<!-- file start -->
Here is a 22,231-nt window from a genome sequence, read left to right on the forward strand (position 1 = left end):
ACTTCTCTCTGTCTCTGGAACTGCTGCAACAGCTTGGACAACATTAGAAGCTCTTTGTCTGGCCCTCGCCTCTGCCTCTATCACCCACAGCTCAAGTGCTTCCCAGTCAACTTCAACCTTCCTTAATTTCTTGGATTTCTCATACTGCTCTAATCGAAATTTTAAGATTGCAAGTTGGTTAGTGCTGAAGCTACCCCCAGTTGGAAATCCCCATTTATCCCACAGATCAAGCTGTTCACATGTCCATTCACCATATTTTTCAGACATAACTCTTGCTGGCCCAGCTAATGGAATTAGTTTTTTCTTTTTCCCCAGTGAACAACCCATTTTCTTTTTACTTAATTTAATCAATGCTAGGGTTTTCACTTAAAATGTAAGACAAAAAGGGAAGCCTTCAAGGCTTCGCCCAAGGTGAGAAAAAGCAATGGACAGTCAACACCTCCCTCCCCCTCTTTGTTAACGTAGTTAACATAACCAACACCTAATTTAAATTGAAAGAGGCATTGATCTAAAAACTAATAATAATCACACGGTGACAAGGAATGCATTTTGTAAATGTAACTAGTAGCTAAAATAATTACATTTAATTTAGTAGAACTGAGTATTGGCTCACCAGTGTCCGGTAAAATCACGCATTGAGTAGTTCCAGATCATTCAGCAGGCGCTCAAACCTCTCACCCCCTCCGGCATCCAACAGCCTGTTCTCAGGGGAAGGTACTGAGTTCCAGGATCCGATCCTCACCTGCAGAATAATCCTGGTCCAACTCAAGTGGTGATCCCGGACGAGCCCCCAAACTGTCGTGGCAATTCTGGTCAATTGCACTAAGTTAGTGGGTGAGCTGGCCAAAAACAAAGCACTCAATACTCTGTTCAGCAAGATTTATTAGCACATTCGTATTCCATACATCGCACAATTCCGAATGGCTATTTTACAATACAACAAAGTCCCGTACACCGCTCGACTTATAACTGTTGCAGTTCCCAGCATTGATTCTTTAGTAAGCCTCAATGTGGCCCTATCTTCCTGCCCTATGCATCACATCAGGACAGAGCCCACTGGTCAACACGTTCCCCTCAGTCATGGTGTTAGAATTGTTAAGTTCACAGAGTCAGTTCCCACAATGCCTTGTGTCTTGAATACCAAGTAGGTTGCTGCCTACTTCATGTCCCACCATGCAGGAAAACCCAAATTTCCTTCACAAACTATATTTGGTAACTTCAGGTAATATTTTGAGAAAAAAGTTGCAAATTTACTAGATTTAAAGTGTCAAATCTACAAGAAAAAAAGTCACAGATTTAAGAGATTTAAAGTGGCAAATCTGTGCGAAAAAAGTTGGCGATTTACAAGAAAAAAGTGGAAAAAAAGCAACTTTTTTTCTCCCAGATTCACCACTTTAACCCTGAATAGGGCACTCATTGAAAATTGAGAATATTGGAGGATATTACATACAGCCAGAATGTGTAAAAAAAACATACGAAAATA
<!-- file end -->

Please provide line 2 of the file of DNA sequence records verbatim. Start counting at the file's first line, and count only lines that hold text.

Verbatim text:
ACTTCTCTCTGTCTCTGGAACTGCTGCAACAGCTTGGACAACATTAGAAGCTCTTTGTCTGGCCCTCGCCTCTGCCTCTATCACCCACAGCTCAAGTGCTTCCCAGTCAACTTCAACCTTCCTTAATTTCTTGGATTTCTCATACTGCTCTAATCGAAATTTTAAGATTGCAAGTTGGTTAGTGCTGAAGCTACCCCCAGTTGGAAATCCCCATTTATCCCACAGATCAAGCTGTTCACATGTCCATTCACCATATTTTTCAGACATAACTCTTGCTGGCCCAGCTAATGGAATTAGTTTTTTCTTTTTCCCCAGTGAACAACCCATTTTCTTTTTACTTAATTTAATCAATGCTAGGGTTTTCACTTAAAATGTAAGACAAAAAGGGAAGCCTTCAAGGCTTCGCCCAAGGTGAGAAAAAGCAATGGACAGTCAACACCTCCCTCCCCCTCTTTGTTAACGTAGTTAACATAACCAACACCTAATTTAAATTGAAAGAGGCATTGATCTAAAAACTAATAATAATCACACGGTGACAAGGAATGCATTTTGTAAATGTAACTAGTAGCTAAAATAATTACATTTAATTTAGTAGAACTGAGTATTGGCTCACCAGTGTCCGGTAAAATCACGCATTGAGTAGTTCCAGATCATTCAGCAGGCGCTCAAACCTCTCACCCCCTCCGGCATCCAACAGCCTGTTCTCAGGGGAAGGTACTGAGTTCCAGGATCCGATCCTCACCTGCAGAATAATCCTGGTCCAACTCAAGTGGTGATCCCGGACGAGCCCCCAAACTGTCGTGGCAATTCTGGTCAATTGCACTAAGTTAGTGGGTGAGCTGGCCAAAAACAAAGCACTCAATACTCTGTTCAGCAAGATTTATTAGCACATTCGTATTCCATACATCGCACAATTCCGAATGGCTATTTTACAATACAACAAAGTCCCGTACACCGCTCGACTTATAACTGTTGCAGTTCCCAGCATTGATTCTTTAGTAAGCCTCAATGTGGCCCTATCTTCCTGCCCTATGCATCACATCAGGACAGAGCCCACTGGTCAACACGTTCCCCTCAGTCATGGTGTTAGAATTGTTAAGTTCACAGAGTCAGTTCCCACAATGCCTTGTGTCTTGAATACCAAGTAGGTTGCTGCCTACTTCATGTCCCACCATGCAGGAAAACCCAAATTTCCTTCACAAACTATATTTGGTAACTTCAGGTAATATTTTGAGAAAAAAGTTGCAAATTTACTAGATTTAAAGTGTCAAATCTACAAGAAAAAAAGTCACAGATTTAAGAGATTTAAAGTGGCAAATCTGTGCGAAAAAAGTTGGCGATTTACAAGAAAAAAGTGGAAAAAAAGCAACTTTTTTTCTCCCAGATTCACCACTTTAACCCTGAATAGGGCACTCATTGAAAATTGAGAATATTGGAGGATATTACATACAGCCAGAATGTGTAAAAAAAACATACGAAAATA